On February 24, the Parliamentary Budget Office issued a report critical of plans by the Department of National Defence to spend $77.3 billion to build 15 new naval warships. That is in addition to the $19 billion Ottawa is going to spend on new fighter jets.
By way of comparison, in 2019-20 the federal government allocated $1 billion to affordable housing, $1 billion over two years to long-term care, $15 billion to public transit over eight years beginning in 2026, and $20 million (not billion) to study child care (again).
In 2018-19, the federal government transferred $71.7 billion to provincial and territorial governments for health, education and social services and equalization.
If you had to choose between 15 warships and a new “generation” of fighter jets we don’t need, on the one hand, and doubling one year’s worth of education, health care, social services and equalization payments for all Canadians, on the other hand, which would it be?
A new care economy statement calls for a radical change in the priorities reflected in the spending patterns we’ve seen across the country all our lives — what it describes as a “care economy.”
Drafted by five leading political economists — Pat Armstrong, Marjorie Cohen, Laurell Ritchie, Armine Yalnizyan, and Leah Vosko — the care economy statement outlines six core principles that future budgets and the public policies of all governments must address.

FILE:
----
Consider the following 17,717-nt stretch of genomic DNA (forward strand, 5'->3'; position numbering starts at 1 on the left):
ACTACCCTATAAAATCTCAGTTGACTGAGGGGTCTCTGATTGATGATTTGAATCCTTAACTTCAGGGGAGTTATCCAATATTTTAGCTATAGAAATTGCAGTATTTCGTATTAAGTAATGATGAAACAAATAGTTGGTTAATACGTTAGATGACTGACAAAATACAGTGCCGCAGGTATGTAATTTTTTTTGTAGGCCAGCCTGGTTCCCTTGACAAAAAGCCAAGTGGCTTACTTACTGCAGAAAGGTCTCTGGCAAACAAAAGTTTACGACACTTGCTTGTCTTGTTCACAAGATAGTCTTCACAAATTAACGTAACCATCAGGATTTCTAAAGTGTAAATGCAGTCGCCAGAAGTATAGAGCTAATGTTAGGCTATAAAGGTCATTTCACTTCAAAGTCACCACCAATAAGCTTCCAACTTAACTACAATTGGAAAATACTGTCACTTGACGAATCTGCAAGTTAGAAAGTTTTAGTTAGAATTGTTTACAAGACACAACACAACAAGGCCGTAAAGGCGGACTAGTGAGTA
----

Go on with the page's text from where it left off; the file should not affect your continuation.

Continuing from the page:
It calls on Canadians to mount a campaign leading into the next federal election with demands for a total rearrangement of how we organize our economy and for what purpose.
It’s been a long while since an election — at any level — mobilized people around a common cause like that. The last time it happened the focal point was the neoliberal Canada-U.S. Free Trade Agreement (FTA), but in retrospect, the real issue was about what kind of society we wanted to live in.
Activists — labelled “intellectual terrorists” by Thomas d’Aquino, president of the right-wing Business Council on National Issues — feared that the FTA would destroy the country, and warned that the deal would weaken Canada’s social service infrastructure, undermine our universal health-care and unemployment insurance systems, lower wages and threaten Canadian culture — among other things. And now here we are, living in a shredded social safety net.
A core economic principle, advanced by the legendary Cambridge economist Joan Robinson, was that all spending is received as income. Austerity, practiced in Canada willfully since Brian Mulroney won a record number of seats in 1984, has contributed to declining incomes and lowered employment in Canada.
Indeed, austerity itself masked something more sinister: depravation for many Canadians who were left unable to meet basic needs for housing, hygiene nutrition, and instead were left to forage for care. The army of homeless Canadians on the streets of Vancouver, and other major centres, and the opioid deaths bear witness to the inhuman conditions many live through in Canada, once the good society.
Caring for people is work that already is done, but it is not funded adequately — and often it isn’t funded at all. And those doing this caring work are mostly underpaid or unpaid women, highly racialized, and often are concentrated in parts of the economy where they are marginalized and super-exploited. Their work is deemed worth far less than those mostly white and wealthy men who sit around corporate board tables ruining the world.